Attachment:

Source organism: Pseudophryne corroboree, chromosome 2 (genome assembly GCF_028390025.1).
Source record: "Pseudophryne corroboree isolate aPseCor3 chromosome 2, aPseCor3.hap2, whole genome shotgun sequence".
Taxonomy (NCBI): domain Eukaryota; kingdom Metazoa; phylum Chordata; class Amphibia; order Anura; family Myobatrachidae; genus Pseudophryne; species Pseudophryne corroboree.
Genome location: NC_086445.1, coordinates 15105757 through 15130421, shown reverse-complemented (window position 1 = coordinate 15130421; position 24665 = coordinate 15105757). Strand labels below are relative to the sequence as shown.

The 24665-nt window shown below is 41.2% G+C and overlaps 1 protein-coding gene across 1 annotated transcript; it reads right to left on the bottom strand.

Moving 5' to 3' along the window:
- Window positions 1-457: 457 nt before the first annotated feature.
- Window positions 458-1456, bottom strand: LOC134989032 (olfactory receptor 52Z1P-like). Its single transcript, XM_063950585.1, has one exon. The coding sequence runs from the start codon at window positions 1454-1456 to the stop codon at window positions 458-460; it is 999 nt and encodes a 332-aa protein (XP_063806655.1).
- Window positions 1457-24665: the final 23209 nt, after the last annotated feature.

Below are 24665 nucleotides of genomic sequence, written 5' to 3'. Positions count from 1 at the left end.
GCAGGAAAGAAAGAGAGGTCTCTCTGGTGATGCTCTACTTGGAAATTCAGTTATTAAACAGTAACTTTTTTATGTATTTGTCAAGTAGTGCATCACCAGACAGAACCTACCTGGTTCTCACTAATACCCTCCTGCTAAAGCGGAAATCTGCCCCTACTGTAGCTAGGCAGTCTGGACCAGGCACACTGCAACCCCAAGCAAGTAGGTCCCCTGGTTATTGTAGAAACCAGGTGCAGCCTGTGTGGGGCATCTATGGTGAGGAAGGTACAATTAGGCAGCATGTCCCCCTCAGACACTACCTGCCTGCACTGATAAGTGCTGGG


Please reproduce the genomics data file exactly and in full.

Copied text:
Source organism: Pseudophryne corroboree, chromosome 2 (genome assembly GCF_028390025.1).
Source record: "Pseudophryne corroboree isolate aPseCor3 chromosome 2, aPseCor3.hap2, whole genome shotgun sequence".
Taxonomy (NCBI): domain Eukaryota; kingdom Metazoa; phylum Chordata; class Amphibia; order Anura; family Myobatrachidae; genus Pseudophryne; species Pseudophryne corroboree.
Genome location: NC_086445.1, coordinates 15105757 through 15130421, shown reverse-complemented (window position 1 = coordinate 15130421; position 24665 = coordinate 15105757). Strand labels below are relative to the sequence as shown.

The 24665-nt window shown below is 41.2% G+C and overlaps 1 protein-coding gene across 1 annotated transcript; it reads right to left on the bottom strand.

Moving 5' to 3' along the window:
- Window positions 1-457: 457 nt before the first annotated feature.
- Window positions 458-1456, bottom strand: LOC134989032 (olfactory receptor 52Z1P-like). Its single transcript, XM_063950585.1, has one exon. The coding sequence runs from the start codon at window positions 1454-1456 to the stop codon at window positions 458-460; it is 999 nt and encodes a 332-aa protein (XP_063806655.1).
- Window positions 1457-24665: the final 23209 nt, after the last annotated feature.

Below are 24665 nucleotides of genomic sequence, written 5' to 3'. Positions count from 1 at the left end.
GCAGGAAAGAAAGAGAGGTCTCTCTGGTGATGCTCTACTTGGAAATTCAGTTATTAAACAGTAACTTTTTTATGTATTTGTCAAGTAGTGCATCACCAGACAGAACCTACCTGGTTCTCACTAATACCCTCCTGCTAAAGCGGAAATCTGCCCCTACTGTAGCTAGGCAGTCTGGACCAGGCACACTGCAACCCCAAGCAAGTAGGTCCCCTGGTTATTGTAGAAACCAGGTGCAGCCTGTGTGGGGCATCTATGGTGAGGAAGGTACAATTAGGCAGCATGTCCCCCTCAGACACTACCTGCCTGCACTGATAAGTGCTGGG